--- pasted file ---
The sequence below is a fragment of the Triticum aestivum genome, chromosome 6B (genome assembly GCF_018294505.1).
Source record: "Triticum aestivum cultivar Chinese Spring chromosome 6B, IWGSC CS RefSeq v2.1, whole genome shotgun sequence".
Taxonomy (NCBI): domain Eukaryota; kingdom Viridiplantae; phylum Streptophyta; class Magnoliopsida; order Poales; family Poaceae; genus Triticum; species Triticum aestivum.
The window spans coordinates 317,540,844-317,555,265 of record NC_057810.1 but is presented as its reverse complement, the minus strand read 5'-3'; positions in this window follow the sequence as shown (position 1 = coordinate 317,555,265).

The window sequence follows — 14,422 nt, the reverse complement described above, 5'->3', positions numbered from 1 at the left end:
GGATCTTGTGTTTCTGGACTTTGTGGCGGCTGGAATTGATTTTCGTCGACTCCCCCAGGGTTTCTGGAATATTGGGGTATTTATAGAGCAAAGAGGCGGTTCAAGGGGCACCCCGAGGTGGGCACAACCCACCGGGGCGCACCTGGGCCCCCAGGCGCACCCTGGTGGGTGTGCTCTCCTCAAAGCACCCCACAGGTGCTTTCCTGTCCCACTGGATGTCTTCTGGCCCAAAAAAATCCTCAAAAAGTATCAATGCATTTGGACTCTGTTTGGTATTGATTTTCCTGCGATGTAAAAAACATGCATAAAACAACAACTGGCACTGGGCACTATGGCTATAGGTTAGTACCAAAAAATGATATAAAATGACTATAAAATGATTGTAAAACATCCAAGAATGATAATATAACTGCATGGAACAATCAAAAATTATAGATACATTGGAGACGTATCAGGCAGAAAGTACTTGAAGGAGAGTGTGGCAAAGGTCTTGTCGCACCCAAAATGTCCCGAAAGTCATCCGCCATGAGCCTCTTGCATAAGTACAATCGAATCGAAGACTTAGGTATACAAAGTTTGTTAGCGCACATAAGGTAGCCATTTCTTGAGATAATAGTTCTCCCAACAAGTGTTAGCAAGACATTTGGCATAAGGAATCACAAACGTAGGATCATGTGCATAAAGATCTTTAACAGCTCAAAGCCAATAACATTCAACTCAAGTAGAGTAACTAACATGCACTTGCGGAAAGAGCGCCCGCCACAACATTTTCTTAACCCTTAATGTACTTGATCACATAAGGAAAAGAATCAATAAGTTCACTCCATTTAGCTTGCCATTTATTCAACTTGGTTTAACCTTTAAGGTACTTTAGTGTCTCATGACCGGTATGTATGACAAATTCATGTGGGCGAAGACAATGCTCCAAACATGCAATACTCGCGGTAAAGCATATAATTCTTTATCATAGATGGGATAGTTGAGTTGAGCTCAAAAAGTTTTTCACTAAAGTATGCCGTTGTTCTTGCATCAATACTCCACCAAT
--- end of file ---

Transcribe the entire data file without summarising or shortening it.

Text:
The sequence below is a fragment of the Triticum aestivum genome, chromosome 6B (genome assembly GCF_018294505.1).
Source record: "Triticum aestivum cultivar Chinese Spring chromosome 6B, IWGSC CS RefSeq v2.1, whole genome shotgun sequence".
Taxonomy (NCBI): domain Eukaryota; kingdom Viridiplantae; phylum Streptophyta; class Magnoliopsida; order Poales; family Poaceae; genus Triticum; species Triticum aestivum.
The window spans coordinates 317,540,844-317,555,265 of record NC_057810.1 but is presented as its reverse complement, the minus strand read 5'-3'; positions in this window follow the sequence as shown (position 1 = coordinate 317,555,265).

The window sequence follows — 14,422 nt, the reverse complement described above, 5'->3', positions numbered from 1 at the left end:
GGATCTTGTGTTTCTGGACTTTGTGGCGGCTGGAATTGATTTTCGTCGACTCCCCCAGGGTTTCTGGAATATTGGGGTATTTATAGAGCAAAGAGGCGGTTCAAGGGGCACCCCGAGGTGGGCACAACCCACCGGGGCGCACCTGGGCCCCCAGGCGCACCCTGGTGGGTGTGCTCTCCTCAAAGCACCCCACAGGTGCTTTCCTGTCCCACTGGATGTCTTCTGGCCCAAAAAAATCCTCAAAAAGTATCAATGCATTTGGACTCTGTTTGGTATTGATTTTCCTGCGATGTAAAAAACATGCATAAAACAACAACTGGCACTGGGCACTATGGCTATAGGTTAGTACCAAAAAATGATATAAAATGACTATAAAATGATTGTAAAACATCCAAGAATGATAATATAACTGCATGGAACAATCAAAAATTATAGATACATTGGAGACGTATCAGGCAGAAAGTACTTGAAGGAGAGTGTGGCAAAGGTCTTGTCGCACCCAAAATGTCCCGAAAGTCATCCGCCATGAGCCTCTTGCATAAGTACAATCGAATCGAAGACTTAGGTATACAAAGTTTGTTAGCGCACATAAGGTAGCCATTTCTTGAGATAATAGTTCTCCCAACAAGTGTTAGCAAGACATTTGGCATAAGGAATCACAAACGTAGGATCATGTGCATAAAGATCTTTAACAGCTCAAAGCCAATAACATTCAACTCAAGTAGAGTAACTAACATGCACTTGCGGAAAGAGCGCCCGCCACAACATTTTCTTAACCCTTAATGTACTTGATCACATAAGGAAAAGAATCAATAAGTTCACTCCATTTAGCTTGCCATTTATTCAACTTGGTTTAACCTTTAAGGTACTTTAGTGTCTCATGACCGGTATGTATGACAAATTCATGTGGGCGAAGACAATGCTCCAAACATGCAATACTCGCGGTAAAGCATATAATTCTTTATCATAGATGGGATAGTTGAGTTGAGCTCAAAAAGTTTTTCACTAAAGTATGCCGTTGTTCTTGCATCAATACTCCACCAAT